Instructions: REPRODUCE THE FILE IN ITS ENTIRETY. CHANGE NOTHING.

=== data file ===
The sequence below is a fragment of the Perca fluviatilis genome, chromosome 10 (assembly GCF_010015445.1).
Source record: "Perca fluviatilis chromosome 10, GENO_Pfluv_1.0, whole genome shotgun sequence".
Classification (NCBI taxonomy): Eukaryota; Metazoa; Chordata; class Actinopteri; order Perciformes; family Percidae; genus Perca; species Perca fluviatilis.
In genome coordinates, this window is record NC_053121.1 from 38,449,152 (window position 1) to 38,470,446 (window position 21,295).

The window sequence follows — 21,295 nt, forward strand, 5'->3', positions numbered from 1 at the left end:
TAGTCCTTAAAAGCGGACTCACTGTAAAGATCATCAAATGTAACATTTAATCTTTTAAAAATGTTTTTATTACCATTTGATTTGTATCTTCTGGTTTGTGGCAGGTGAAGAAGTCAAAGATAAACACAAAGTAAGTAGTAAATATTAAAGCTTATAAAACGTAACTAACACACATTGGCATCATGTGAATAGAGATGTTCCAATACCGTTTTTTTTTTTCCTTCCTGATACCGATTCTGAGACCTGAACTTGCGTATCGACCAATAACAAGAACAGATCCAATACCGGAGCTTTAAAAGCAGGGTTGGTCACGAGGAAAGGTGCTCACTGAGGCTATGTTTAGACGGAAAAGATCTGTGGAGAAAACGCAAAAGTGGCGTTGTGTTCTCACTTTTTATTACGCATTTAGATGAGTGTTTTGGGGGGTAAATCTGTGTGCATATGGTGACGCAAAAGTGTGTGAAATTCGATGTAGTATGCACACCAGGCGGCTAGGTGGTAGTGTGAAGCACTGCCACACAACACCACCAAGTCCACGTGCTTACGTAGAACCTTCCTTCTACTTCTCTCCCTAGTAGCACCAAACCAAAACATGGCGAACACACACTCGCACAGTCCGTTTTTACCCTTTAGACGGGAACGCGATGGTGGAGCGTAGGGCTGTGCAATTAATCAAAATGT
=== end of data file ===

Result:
The sequence below is a fragment of the Perca fluviatilis genome, chromosome 10 (assembly GCF_010015445.1).
Source record: "Perca fluviatilis chromosome 10, GENO_Pfluv_1.0, whole genome shotgun sequence".
Classification (NCBI taxonomy): Eukaryota; Metazoa; Chordata; class Actinopteri; order Perciformes; family Percidae; genus Perca; species Perca fluviatilis.
In genome coordinates, this window is record NC_053121.1 from 38,449,152 (window position 1) to 38,470,446 (window position 21,295).

The window sequence follows — 21,295 nt, forward strand, 5'->3', positions numbered from 1 at the left end:
TAGTCCTTAAAAGCGGACTCACTGTAAAGATCATCAAATGTAACATTTAATCTTTTAAAAATGTTTTTATTACCATTTGATTTGTATCTTCTGGTTTGTGGCAGGTGAAGAAGTCAAAGATAAACACAAAGTAAGTAGTAAATATTAAAGCTTATAAAACGTAACTAACACACATTGGCATCATGTGAATAGAGATGTTCCAATACCGTTTTTTTTTTTCCTTCCTGATACCGATTCTGAGACCTGAACTTGCGTATCGACCAATAACAAGAACAGATCCAATACCGGAGCTTTAAAAGCAGGGTTGGTCACGAGGAAAGGTGCTCACTGAGGCTATGTTTAGACGGAAAAGATCTGTGGAGAAAACGCAAAAGTGGCGTTGTGTTCTCACTTTTTATTACGCATTTAGATGAGTGTTTTGGGGGGTAAATCTGTGTGCATATGGTGACGCAAAAGTGTGTGAAATTCGATGTAGTATGCACACCAGGCGGCTAGGTGGTAGTGTGAAGCACTGCCACACAACACCACCAAGTCCACGTGCTTACGTAGAACCTTCCTTCTACTTCTCTCCCTAGTAGCACCAAACCAAAACATGGCGAACACACACTCGCACAGTCCGTTTTTACCCTTTAGACGGGAACGCGATGGTGGAGCGTAGGGCTGTGCAATTAATCAAAATGT